Czech PM Bohuslav Sobotka on September 4 agreed with Slovak counterpart Robert Fico to call a summit in Bratislava to debate the differing qualities of food products in Eastern and Western Europe.
“We do not want to eat and drink crap,” Fico bluntly commented, announcing the key meeting.
On July 11, Czech Agriculture Minister Marian Jurecka called on his EU counterparts to finally address the issue of inferior supermarket products being sold in ‘second league’ Central and Eastern Europe compared to what is distributed in Western Europe. Announcing in-depth research results, he said: “This shows the problem exists.”
Jurecka has complained that Czechs are tired of being Europe’s “garbage can”. An investigative survey commissioned by his ministry revealed, for instance, that the German version of Persil contains 20% more active ingredients than the Czech one, while Iglo (“Birdseye” in the UK) fishfingers are 64% meat in Germany but only 50% meat in the Czech Republic.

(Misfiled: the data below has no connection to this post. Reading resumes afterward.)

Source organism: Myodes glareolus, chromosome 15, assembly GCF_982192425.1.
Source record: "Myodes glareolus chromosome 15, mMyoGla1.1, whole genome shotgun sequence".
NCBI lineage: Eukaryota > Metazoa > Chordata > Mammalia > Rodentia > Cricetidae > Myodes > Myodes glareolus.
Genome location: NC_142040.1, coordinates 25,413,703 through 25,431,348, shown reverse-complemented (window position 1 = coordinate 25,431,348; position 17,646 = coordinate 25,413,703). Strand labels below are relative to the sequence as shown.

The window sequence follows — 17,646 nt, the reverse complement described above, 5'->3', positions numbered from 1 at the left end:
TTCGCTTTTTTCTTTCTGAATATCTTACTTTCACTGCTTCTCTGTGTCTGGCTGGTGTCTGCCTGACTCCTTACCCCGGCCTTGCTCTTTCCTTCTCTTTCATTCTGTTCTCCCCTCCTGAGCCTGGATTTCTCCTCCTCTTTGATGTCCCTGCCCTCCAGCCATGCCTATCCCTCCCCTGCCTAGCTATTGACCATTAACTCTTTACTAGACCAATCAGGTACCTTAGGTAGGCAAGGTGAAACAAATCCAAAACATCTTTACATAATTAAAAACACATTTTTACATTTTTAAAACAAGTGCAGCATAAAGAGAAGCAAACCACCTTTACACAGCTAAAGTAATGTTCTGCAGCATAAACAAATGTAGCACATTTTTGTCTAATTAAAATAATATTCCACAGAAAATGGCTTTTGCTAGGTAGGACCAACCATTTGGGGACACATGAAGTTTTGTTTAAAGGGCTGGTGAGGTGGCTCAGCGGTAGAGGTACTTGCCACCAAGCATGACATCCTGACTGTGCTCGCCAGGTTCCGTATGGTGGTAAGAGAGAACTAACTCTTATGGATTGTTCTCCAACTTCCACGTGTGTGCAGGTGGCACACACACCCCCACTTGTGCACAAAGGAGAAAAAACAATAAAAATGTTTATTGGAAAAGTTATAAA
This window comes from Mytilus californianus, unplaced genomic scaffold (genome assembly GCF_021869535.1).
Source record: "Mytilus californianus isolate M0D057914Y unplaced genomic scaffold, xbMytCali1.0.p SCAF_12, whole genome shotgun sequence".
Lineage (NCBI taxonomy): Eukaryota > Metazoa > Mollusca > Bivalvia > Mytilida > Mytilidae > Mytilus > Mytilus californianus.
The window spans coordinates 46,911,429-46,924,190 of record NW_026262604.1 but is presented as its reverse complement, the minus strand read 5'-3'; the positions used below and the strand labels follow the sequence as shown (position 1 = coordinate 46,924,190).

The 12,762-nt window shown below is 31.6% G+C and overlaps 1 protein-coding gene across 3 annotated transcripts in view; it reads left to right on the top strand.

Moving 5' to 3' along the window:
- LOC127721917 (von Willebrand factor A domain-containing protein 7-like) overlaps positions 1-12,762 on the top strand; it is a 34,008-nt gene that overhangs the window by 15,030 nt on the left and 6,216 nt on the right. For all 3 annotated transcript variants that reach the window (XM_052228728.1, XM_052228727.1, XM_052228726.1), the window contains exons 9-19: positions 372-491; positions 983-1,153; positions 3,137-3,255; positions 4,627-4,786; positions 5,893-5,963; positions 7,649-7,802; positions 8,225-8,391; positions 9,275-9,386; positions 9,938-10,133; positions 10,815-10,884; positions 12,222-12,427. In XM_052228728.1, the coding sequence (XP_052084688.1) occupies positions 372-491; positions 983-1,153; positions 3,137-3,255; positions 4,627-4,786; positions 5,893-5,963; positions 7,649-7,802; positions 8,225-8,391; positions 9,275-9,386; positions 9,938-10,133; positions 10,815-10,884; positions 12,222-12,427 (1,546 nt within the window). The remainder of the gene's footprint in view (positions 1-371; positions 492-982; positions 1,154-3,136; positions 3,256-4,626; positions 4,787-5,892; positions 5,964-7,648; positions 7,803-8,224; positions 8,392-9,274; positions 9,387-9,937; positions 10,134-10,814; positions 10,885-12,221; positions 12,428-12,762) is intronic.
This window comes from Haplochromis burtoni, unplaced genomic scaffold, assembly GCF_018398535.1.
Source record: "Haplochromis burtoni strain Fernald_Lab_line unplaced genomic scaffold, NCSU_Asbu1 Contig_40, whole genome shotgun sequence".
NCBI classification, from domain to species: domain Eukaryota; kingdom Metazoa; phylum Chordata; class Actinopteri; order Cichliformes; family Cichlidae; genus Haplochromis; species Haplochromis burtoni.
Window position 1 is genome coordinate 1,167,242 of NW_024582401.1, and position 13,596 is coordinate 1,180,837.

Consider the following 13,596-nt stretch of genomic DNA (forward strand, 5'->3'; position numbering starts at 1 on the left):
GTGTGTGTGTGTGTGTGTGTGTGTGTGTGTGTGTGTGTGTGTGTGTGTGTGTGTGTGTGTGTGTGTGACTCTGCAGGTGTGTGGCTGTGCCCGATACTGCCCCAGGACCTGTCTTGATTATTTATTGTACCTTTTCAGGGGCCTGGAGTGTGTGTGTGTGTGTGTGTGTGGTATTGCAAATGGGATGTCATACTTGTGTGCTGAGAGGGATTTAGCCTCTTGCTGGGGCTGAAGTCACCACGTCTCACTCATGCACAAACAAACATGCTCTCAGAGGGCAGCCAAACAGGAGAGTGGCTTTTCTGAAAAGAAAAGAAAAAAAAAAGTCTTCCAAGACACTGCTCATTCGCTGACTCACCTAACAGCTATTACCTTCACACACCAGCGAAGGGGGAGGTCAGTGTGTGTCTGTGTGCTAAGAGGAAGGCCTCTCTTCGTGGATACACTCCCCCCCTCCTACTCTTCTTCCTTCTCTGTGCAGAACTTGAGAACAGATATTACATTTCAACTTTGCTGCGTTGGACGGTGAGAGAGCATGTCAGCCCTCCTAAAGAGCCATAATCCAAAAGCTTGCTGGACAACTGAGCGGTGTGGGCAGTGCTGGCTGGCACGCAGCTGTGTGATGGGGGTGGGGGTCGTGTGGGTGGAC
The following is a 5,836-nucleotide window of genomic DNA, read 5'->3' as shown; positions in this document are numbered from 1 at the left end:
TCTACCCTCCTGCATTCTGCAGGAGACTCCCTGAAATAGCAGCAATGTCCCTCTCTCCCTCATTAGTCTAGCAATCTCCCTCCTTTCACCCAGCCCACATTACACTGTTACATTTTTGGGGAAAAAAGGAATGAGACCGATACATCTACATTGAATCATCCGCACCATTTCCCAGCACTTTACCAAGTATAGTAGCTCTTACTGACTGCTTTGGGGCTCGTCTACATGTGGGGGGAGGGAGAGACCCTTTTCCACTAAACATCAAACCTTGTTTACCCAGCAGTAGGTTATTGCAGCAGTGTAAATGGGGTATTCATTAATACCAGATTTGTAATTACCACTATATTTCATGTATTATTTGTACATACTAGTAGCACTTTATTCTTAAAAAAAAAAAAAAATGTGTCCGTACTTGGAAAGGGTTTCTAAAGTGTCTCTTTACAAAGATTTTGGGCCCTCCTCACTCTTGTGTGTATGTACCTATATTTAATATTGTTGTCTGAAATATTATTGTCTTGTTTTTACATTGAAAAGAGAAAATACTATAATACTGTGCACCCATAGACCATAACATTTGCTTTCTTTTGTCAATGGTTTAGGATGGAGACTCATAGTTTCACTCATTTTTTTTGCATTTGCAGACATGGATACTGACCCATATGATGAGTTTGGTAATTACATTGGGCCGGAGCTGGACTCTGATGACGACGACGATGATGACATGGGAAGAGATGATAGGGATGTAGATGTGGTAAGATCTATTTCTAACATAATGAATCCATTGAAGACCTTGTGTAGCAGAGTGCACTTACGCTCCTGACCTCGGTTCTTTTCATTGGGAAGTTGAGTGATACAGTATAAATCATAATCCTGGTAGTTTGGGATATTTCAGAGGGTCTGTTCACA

Perceived double standards in food have become a hot issue for the Czech Republic, Slovakia, Hungary and Poland. Citizens of the Visegrad 4 nations see it as an example of their second-class status compared with the bloc's western members. Bulgaria is another country where the topic has raised a lot of concern.
Although Eurostat says food is about 25% cheaper in the Czech Republic than in Germany, many Czechs regularly head over the border to shop in Germany or Austria. Persil is said to be both cheaper and better in Germany.
Tests conducted for the Czech Agriculture Ministry by University of Chemistry and Technology Prague (VSCHT) of 21 products sold in Germany, Austria, Hungary, Slovakia and the Czech Republic determined that only three were the same in all the countries, while five were "slightly different" and 13 were “different”.
On September 5, meanwhile, Czech liberal-conservative opposition party TOP 09 launched its campaign for the October general election saying that “fields are for food”, not for crops grown to make biodiesel components. Czechs often moan about the number of fields made by bright-yellow by rapeseed cultivated for biodiesel component producers.